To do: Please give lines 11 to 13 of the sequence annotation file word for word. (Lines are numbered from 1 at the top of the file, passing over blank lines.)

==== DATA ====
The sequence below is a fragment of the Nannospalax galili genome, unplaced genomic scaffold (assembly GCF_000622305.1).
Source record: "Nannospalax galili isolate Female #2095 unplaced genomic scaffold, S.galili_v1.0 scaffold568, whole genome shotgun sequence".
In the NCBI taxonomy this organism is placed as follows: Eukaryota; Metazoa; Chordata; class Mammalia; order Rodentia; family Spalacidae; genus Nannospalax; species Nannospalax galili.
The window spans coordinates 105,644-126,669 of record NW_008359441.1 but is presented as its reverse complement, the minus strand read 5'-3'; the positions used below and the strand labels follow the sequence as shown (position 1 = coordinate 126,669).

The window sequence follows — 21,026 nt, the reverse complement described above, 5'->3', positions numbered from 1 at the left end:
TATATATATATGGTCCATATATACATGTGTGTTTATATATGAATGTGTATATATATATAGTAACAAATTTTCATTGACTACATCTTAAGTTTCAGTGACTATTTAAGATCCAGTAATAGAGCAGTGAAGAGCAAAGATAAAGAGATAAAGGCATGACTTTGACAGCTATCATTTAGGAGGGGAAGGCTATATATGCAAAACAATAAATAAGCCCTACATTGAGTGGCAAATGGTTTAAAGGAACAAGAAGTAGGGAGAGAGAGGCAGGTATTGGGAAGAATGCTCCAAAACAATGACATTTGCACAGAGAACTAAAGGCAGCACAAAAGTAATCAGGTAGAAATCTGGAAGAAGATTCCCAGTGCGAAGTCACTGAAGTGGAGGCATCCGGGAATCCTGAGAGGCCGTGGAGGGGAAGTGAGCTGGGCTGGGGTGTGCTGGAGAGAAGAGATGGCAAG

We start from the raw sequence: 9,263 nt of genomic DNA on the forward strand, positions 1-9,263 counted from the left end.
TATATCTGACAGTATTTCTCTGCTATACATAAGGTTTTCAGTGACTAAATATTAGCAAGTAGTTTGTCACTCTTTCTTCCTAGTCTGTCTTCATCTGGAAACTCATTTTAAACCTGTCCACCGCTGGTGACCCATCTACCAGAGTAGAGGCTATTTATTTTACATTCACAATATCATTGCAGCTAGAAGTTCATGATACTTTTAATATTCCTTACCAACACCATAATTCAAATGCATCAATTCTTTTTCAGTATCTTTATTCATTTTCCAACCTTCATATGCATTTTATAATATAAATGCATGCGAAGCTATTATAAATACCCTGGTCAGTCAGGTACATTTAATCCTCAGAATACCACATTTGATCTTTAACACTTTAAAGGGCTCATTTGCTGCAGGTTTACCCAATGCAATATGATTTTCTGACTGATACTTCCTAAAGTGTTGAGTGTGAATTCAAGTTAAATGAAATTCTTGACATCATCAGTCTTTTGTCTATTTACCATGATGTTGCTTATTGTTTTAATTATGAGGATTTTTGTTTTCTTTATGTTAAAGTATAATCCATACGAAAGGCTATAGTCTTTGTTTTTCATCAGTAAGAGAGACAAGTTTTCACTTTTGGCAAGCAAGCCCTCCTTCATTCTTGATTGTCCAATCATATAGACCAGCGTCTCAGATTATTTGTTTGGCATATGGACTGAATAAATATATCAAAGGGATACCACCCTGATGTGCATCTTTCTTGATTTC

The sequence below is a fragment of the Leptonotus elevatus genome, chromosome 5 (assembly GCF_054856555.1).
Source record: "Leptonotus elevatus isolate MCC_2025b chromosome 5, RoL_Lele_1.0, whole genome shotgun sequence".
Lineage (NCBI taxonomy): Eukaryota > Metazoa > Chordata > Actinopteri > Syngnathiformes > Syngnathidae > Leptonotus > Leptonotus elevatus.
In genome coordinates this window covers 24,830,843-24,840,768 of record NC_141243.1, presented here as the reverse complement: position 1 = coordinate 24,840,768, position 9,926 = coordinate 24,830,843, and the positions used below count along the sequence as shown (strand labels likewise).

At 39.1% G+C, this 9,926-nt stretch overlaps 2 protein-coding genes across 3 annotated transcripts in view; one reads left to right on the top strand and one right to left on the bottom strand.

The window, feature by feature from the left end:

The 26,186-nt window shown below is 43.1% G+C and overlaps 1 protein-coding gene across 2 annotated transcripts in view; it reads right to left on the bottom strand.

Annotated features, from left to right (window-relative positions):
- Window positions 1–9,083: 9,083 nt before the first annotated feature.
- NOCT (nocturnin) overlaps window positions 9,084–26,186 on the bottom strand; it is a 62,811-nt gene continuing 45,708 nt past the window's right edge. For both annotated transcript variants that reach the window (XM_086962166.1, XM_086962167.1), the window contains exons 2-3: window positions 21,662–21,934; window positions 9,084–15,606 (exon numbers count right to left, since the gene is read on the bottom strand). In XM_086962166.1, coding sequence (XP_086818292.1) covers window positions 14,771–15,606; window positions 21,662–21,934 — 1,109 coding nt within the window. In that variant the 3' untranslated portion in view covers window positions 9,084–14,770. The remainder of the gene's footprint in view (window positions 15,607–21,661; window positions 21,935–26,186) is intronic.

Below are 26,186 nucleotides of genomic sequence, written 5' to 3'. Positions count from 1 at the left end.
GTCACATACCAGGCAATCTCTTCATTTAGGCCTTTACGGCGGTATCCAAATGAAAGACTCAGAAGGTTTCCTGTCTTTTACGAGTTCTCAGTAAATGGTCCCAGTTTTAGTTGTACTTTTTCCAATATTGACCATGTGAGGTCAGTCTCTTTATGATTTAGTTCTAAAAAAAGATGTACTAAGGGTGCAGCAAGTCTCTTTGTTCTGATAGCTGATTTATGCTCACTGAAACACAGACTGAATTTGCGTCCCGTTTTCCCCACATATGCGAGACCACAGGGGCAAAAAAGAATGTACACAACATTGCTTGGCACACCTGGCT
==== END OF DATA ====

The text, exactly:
Lineage (NCBI taxonomy): Eukaryota > Metazoa > Chordata > Actinopteri > Syngnathiformes > Syngnathidae > Leptonotus > Leptonotus elevatus.
In genome coordinates this window covers 24,830,843-24,840,768 of record NC_141243.1, presented here as the reverse complement: position 1 = coordinate 24,840,768, position 9,926 = coordinate 24,830,843, and the positions used below count along the sequence as shown (strand labels likewise).

At 39.1% G+C, this 9,926-nt stretch overlaps 2 protein-coding genes across 3 annotated transcripts in view; one reads left to right on the top strand and one right to left on the bottom strand.